Cylinder lubrication in a low-speed main propulsion diesel engine:
Cylinder lubrication For marine diesel engines operating on residual fuels containing sulphur, cylinder lubrication must generally serve the following purposes:
■ Create and maintain an oil film to prevent metal to metal contact between the cylinder liner and piston rings.
■ Neutralise sulphuric acid in order to control corrosion.
■ Clean the cylinder liner, and particularly the piston ring pack, to prevent malfunction and damage caused by combustion and neutralisation residues.
Cylinder lubricating oil for a low-speed main propulsion diesel engine is admitted to each cylinder during the compression stroke. Cylinder lubricating oil, for lubricating the piston rings and the liner, has to be admitted when the piston, piston rings and the liner are in cool condition and the piston is moving upward so that oil can be retained on the piston rings and sprayed by the piston rings on the liner walls. This is only possible during the compression stroke. Otherwise, the piston is hot and if the lubricating oil is sprayed on it, it will evaporate very fast and will not carry out any work of lubrication. At the same time, if lubricating oil is injected during the expansion stroke, i.e. when the piston is moving downwards, it will have a scrapping effect rather than lubrication.
Cylinder Lubrication in four-stroke trunk piston engine:
In four-stroke trunk piston engines, there are a number of different methods for lubricating the cylinder liners and piston rings, depending on engine size and make:
■ Splash from the revolving crankshaft
■ “Inner lubrication”, where the oil is supplied from the piston side
■ “Outer lubrication”, where the oil is supplied by an external, separate cylinder lubricating device from the cylinder liner side.
In a four-stroke trunk piston engine, the cylinder lubricating oil is identical to the engine system oil used for bearing lubrication and cooling purposes.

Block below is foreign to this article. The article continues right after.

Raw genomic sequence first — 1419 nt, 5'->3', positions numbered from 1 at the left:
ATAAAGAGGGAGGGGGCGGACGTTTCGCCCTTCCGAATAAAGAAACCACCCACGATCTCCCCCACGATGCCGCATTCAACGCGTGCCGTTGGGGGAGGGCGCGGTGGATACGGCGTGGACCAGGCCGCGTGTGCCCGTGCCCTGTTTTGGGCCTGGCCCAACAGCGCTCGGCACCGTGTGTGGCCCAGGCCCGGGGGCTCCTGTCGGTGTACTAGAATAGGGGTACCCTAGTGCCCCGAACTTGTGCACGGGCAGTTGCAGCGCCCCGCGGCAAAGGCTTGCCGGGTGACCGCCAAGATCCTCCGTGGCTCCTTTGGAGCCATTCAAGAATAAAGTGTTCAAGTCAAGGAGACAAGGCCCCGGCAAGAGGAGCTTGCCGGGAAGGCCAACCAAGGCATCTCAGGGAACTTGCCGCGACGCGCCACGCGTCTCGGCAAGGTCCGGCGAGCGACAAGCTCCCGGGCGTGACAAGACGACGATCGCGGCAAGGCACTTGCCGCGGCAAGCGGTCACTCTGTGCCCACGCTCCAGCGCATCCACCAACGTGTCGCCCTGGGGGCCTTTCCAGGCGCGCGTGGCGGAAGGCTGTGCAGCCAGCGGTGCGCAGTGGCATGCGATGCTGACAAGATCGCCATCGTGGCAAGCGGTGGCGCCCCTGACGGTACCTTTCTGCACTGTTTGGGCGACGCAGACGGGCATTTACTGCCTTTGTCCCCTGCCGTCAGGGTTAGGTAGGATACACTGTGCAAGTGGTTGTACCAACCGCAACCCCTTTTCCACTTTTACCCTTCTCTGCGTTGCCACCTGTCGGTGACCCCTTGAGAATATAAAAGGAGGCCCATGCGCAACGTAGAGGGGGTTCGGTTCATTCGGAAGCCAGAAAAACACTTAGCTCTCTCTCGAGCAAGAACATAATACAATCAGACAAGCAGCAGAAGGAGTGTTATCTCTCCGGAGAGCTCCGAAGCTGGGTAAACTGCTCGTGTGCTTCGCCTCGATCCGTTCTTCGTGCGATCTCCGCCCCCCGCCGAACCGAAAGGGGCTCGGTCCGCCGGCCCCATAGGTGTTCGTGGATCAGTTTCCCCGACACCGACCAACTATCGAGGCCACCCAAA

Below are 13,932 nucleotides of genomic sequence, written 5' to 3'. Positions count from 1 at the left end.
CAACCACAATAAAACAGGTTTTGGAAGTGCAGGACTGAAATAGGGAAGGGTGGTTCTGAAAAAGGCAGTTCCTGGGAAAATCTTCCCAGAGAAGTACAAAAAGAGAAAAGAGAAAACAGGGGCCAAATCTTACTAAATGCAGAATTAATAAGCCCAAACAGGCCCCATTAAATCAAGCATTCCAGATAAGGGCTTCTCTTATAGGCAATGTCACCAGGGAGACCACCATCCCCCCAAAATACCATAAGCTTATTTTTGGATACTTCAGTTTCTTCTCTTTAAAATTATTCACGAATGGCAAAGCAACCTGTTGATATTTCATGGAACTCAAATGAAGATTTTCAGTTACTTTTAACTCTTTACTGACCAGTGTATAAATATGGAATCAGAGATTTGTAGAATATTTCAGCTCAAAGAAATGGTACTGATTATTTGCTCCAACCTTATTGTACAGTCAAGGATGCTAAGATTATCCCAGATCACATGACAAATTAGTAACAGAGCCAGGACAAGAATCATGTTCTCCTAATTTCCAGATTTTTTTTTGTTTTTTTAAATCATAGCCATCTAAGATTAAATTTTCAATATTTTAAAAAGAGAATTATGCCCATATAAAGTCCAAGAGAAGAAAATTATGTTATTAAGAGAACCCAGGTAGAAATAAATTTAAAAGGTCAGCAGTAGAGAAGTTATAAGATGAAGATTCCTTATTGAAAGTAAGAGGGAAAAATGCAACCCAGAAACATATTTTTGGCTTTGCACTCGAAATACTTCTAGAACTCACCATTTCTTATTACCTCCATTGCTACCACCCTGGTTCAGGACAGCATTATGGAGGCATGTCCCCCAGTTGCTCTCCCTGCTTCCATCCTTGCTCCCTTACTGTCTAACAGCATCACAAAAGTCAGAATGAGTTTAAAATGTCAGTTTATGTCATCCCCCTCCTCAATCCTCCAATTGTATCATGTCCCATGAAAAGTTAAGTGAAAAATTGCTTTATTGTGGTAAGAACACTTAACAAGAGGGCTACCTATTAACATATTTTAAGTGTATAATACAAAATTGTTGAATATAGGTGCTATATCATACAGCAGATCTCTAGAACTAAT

A small amount of the cylinder lubricating oil by-passes the piston rings and ends up in the combustion space,
where it is “consumed”. However, the piston in a four-stroke trunk piston engine has an oil scraper ring that scrapes most of the oil supplied to the cylinder liner back to the engine’s oil pan, from where it is drained, cleaned and recycled.
Normally, a large, modern, well maintained four-stroke trunk piston diesel
engine will consume some 0.3 to 0.5 g/kWh of lubricating oil.
Type of Oil Used in Cylinder Lubricating System
- The cylinder lubricant must be of a higher viscosity so that it can form a good lubricating film between the liner and the piston rings.
- It must also withstand the heat variations in the combustion area and must deal with the combustion products.
- Under normal running conditions this oil will typically be an alkaline cylinder lubricating oil of SAE 50 viscosity.
- The alkalinity is indicated by the TBN (Total Base Number ) rating of the lubricant. The TBN value most suitable for the cylinder lubricating oil depends largely on the sulphur content of the fuel used. Typical values for sulphur content of 0.5 to 1% may be between 20 to 25 TBN. For sulphur content over 1.5% the TBN number may be 70 or higher.
Using the Correct Feed Rate for Cylinder Lubrication
Once the correct lubricating oil is chosen the correct feed rate must be established in accordance with the engine builder’s recommendations.
- The feed rate has a critical effect on good engine operation apart from the question of oil consumption. With a too low feed rate the danger of the oil film breaking down causing blow by or additional wear is increased.
- Too high a feed rate is a waste of lubricant and money. The correct feed rate will allow the formation of the lubricating film between the liner and the rings and will give maximum protection at the piston reversal points.
The cylinder oil consumption burette is a useful means of checking the oil consumption of individual lubricator boxes to help ensure that the oil is distributed across the boxes as intended.
The volume between the two internal discs is 1/2 litres. Given the temperature density characteristics of the oil, the actual mass of the oil during
its use in engine calibration can be calculated from the oil temperature. Calibration time lies typically between 3 10 minutes depending on the oil consumption rates and the speed/power of the engine, (if the oil feed drive is speed/power dependent).